– The TPR is the day-wise weighted average, calculated by dividing the total number of people who have tested positive divided by the total number of people who have been tested. So when a government increases testing at the same time the epidemic gets going, the TPR will first rise, stagnate for a bit, and then begin to drop before stabilising at a certain number. South Korea’s TPR settled at 2% after it tested 1.2% of its population. As of May 20, India had conducted 2.5 million tests; if each test involved one individual and no one underwent repeat tests, the government has thus tested 0.1% of its population.
– Who India tests has been limited by the official case definition at different times. The most recent one does not allow India to discover asymptomatic cases of infection, at least on paper. Tests are restricted to those who recently came in contact with someone else who tested positive, and people with influenza-like illnesses whose symptoms can’t be explained by any other conditions. There is no way for people without any symptoms and no recent contact with someone else who tested positive to get tested, partly because the government insists India does not yet have community transmission. That is, the TPR and the likelihood of community transmission are connected, and the government has been celebrating the former while playing down the latter. This is a self-fulfilling prophecy.
– It is unclear how the government is both keen to rationalise the number of tests it conducts (for, among other reasons, the high cost of each test) in order to reveal the most people who may be infected and also wants to celebrate the fact that it conducted 2 million tests. It has to be one or the other.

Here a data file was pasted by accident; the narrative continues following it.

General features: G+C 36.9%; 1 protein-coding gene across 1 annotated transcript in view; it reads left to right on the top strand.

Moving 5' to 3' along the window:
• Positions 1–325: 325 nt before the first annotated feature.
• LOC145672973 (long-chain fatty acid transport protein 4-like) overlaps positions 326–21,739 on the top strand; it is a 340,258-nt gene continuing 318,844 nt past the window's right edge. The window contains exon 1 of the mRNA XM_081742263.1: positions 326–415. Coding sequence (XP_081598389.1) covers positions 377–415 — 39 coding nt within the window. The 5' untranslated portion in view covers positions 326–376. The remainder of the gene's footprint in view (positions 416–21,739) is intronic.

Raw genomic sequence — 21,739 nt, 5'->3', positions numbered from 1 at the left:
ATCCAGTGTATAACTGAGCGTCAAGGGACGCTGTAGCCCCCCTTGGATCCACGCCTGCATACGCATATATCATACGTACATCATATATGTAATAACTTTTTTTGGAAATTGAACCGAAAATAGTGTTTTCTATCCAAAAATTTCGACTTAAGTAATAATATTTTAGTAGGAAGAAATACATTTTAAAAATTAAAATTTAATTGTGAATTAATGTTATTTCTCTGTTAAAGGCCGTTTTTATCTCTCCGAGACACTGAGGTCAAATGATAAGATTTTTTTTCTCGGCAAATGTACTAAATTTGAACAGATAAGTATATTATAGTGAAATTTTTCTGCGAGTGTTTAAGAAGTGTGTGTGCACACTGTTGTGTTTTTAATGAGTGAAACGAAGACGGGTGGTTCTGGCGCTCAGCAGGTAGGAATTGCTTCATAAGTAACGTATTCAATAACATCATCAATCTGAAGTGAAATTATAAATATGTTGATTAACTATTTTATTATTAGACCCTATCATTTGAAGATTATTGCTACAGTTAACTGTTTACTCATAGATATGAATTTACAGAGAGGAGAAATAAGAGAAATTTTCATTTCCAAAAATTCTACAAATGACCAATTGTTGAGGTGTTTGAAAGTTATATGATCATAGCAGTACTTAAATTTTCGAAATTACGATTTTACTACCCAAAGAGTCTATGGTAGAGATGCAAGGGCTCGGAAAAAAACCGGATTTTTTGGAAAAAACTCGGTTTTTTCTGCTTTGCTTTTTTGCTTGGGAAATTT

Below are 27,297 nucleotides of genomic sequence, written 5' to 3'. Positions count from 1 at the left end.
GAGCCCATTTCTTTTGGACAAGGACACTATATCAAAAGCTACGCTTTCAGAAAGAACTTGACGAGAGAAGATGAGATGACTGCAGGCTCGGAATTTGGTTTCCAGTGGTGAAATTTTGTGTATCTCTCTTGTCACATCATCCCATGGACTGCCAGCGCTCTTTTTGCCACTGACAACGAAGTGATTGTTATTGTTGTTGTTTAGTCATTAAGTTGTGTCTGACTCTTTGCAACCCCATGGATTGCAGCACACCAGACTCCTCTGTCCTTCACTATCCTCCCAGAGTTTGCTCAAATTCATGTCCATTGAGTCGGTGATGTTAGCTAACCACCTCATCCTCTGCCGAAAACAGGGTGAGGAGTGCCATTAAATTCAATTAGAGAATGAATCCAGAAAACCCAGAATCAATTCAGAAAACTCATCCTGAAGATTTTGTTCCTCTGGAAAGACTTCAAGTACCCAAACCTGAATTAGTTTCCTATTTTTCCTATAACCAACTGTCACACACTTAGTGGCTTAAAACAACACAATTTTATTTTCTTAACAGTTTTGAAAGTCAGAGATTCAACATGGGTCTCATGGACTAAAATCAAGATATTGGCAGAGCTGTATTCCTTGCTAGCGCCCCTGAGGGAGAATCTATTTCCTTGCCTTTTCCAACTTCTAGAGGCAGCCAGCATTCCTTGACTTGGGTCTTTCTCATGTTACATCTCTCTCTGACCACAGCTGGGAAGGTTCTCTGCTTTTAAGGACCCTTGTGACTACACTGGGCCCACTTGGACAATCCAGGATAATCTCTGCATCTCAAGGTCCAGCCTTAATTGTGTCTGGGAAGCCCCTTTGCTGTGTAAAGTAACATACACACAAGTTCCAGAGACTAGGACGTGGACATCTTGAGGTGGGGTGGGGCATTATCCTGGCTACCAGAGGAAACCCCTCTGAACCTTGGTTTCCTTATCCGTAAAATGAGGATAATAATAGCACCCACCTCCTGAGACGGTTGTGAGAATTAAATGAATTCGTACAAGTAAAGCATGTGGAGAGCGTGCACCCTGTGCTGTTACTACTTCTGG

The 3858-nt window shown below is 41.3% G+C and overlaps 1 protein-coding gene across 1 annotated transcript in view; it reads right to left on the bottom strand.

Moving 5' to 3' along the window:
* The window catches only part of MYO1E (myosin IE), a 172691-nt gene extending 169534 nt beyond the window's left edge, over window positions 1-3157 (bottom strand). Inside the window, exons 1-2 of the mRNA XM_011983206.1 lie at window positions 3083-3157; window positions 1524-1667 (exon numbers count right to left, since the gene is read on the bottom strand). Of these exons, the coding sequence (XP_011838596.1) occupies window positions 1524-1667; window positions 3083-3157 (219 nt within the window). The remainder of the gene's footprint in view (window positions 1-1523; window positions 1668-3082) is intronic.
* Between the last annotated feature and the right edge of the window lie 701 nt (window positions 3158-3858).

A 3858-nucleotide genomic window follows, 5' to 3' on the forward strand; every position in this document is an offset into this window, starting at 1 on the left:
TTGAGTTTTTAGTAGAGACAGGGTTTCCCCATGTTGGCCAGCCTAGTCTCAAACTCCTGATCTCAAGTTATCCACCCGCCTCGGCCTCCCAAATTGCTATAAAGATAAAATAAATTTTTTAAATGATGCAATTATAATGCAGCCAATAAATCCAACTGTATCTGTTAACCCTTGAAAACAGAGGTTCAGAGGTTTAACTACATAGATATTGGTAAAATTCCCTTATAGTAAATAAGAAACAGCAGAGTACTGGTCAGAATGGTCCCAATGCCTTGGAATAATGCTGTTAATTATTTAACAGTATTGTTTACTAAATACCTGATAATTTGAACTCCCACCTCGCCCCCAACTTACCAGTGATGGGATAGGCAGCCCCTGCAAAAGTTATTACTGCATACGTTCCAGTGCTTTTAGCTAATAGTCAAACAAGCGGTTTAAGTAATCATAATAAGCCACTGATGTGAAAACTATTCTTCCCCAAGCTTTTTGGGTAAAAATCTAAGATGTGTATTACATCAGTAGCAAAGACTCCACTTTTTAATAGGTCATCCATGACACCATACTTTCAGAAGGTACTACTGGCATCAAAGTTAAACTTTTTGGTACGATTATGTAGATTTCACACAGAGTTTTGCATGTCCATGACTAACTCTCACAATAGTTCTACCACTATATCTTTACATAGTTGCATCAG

Find out more: COVID-19 in India: A Curious Case of Missing Numbers
4. May 15, 2020: “The recovery rate of India is on a constant path of improvement. From just 9% on 18 March to 34% today. Our fatality rate is ~3% as compared to 14% in Italy and the UK. The key to winning the battle is to dedicate our efforts to keep the fatality rate low and improving our recovery rate.”
– As stated earlier, the recovery rate can only improve with the novel coronavirus. As more people fall sick today than yesterday, more people will also recover over the next two weeks than yesterday, assuming the case fatality rate remains more or less fixed. Celebrating the increasing recovery rate is like taking responsibility for gravity bringing a thrown ball down.